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Essay / Research Paper Abstract
This 7 page paper discusses the way Shakespeare handles death in "Romeo and Juliet," "Macbeth" and "Hamlet." Bibliography lists 6 sources.
7 pages (~225 words per page)
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the morbidity of death reflects the disease process that he introduces into his works, and that the deaths in Hamlet, Romeo and Juliet and Macbeth are appropriate to the workings
of the diseases in the plays. Discussion Before we begin discussing the plays, we need to define "morbidity," which is not usually associated with Shakespeare, or used in this context.
Morbidity can be defined as the state of being diseased, and in this context, death is the extreme negative outcome of the disease process. Well begin with Romeo and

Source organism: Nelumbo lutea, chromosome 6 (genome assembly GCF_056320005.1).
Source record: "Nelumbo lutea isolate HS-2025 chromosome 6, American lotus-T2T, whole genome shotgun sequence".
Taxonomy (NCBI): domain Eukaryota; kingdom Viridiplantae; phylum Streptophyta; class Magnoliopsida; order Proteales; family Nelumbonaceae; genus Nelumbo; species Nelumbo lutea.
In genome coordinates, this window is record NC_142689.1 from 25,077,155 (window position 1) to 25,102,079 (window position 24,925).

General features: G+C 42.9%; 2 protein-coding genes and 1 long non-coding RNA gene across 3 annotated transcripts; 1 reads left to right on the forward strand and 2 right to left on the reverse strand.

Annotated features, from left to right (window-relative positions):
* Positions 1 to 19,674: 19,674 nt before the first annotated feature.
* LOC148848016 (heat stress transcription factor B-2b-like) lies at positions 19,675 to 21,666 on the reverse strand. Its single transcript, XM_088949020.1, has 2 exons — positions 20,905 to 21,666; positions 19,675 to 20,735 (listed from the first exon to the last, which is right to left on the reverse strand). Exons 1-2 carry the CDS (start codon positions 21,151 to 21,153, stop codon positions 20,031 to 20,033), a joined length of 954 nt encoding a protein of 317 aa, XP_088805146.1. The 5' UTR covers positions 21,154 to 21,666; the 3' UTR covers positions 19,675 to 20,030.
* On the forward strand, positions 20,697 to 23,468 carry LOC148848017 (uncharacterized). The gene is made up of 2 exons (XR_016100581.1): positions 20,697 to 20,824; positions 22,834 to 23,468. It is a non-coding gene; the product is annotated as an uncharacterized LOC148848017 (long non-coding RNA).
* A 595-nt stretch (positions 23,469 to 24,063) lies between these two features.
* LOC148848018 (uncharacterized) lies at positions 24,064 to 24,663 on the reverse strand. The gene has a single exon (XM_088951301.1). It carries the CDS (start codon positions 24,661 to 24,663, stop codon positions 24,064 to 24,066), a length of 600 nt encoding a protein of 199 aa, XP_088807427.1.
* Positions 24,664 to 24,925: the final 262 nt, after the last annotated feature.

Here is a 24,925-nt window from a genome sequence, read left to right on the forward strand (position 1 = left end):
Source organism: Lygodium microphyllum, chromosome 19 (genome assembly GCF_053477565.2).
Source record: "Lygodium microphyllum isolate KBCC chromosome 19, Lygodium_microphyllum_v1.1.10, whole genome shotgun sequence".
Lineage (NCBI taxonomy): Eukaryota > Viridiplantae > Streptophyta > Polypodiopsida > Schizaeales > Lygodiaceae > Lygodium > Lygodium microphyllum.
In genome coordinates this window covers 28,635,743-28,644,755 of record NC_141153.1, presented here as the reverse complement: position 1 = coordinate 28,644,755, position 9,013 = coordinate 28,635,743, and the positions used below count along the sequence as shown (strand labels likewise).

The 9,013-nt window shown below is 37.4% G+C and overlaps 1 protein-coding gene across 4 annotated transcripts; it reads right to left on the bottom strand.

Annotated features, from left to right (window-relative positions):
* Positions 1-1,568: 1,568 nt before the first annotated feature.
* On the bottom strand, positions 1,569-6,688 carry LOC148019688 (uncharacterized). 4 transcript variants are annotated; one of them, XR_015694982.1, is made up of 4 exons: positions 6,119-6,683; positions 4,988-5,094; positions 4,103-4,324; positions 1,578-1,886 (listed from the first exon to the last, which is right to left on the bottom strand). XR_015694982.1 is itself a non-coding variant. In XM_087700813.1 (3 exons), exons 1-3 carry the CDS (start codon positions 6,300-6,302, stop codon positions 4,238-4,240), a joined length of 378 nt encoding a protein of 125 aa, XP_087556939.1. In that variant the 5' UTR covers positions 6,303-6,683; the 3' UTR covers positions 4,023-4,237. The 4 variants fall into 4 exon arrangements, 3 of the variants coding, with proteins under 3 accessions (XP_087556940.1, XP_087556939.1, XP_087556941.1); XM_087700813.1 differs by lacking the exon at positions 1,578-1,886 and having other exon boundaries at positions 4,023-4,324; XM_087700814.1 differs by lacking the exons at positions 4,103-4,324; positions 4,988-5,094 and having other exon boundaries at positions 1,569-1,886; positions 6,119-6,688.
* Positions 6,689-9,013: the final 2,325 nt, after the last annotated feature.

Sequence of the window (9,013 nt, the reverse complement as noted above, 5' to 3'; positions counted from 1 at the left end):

Juliet, the quintessential play about young love and doomed lovers. Here, love itself can be seen as a disease, something that infects both Romeo and Juliet until they are willing
to destroy themselves because of it. This interpretation is heightened by the observations of Marilyn Williamson, who suggests that Romeo is suicidal and may be more in love with death
than he is with Juliet (Williamson). Of course, we have to remember that Romeo and Juliet are teenagers, and that at that age, everything is dramatic, heartfelt, and disastrous. A
missed appointment is cause for enormous concern, a broken date is the end of the world, and a lost love is a cause for suicide. Because young people this age
have no real concept of death, it becomes hugely romantic, and greatly desired. Most people assume that "Romeos suicide is motivated entirely by his unwillingness to live without Juliet.
Yet the play reveals that [Romeo] ... seems more faithful to his commitment to death than he is to any living woman-Rosaline or Juliet" (Williamson 129). As he moves through
the play, and goes from infatuation to passionate love, he still makes "two constant assumptions about his life. One is that his destiny is beyond his control ... the other